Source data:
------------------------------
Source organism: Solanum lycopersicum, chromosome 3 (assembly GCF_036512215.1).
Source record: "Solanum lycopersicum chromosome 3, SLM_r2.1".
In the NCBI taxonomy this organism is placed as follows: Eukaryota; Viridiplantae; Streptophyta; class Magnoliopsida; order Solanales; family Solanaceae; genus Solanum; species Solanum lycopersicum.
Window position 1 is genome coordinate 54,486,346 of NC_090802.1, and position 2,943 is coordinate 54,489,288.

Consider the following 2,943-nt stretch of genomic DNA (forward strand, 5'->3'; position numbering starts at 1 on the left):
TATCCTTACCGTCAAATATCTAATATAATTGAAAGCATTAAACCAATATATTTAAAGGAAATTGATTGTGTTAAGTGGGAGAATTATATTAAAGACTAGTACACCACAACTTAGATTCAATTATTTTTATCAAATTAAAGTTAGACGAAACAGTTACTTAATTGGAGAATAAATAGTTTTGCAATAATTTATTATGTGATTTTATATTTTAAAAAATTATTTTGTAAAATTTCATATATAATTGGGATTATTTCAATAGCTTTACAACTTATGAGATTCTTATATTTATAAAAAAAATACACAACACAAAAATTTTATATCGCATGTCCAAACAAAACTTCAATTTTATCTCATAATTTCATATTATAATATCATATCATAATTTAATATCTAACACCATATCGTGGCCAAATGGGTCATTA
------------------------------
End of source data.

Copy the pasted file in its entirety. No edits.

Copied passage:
Source organism: Solanum lycopersicum, chromosome 3 (assembly GCF_036512215.1).
Source record: "Solanum lycopersicum chromosome 3, SLM_r2.1".
In the NCBI taxonomy this organism is placed as follows: Eukaryota; Viridiplantae; Streptophyta; class Magnoliopsida; order Solanales; family Solanaceae; genus Solanum; species Solanum lycopersicum.
Window position 1 is genome coordinate 54,486,346 of NC_090802.1, and position 2,943 is coordinate 54,489,288.

Consider the following 2,943-nt stretch of genomic DNA (forward strand, 5'->3'; position numbering starts at 1 on the left):
TATCCTTACCGTCAAATATCTAATATAATTGAAAGCATTAAACCAATATATTTAAAGGAAATTGATTGTGTTAAGTGGGAGAATTATATTAAAGACTAGTACACCACAACTTAGATTCAATTATTTTTATCAAATTAAAGTTAGACGAAACAGTTACTTAATTGGAGAATAAATAGTTTTGCAATAATTTATTATGTGATTTTATATTTTAAAAAATTATTTTGTAAAATTTCATATATAATTGGGATTATTTCAATAGCTTTACAACTTATGAGATTCTTATATTTATAAAAAAAATACACAACACAAAAATTTTATATCGCATGTCCAAACAAAACTTCAATTTTATCTCATAATTTCATATTATAATATCATATCATAATTTAATATCTAACACCATATCGTGGCCAAATGGGTCATTA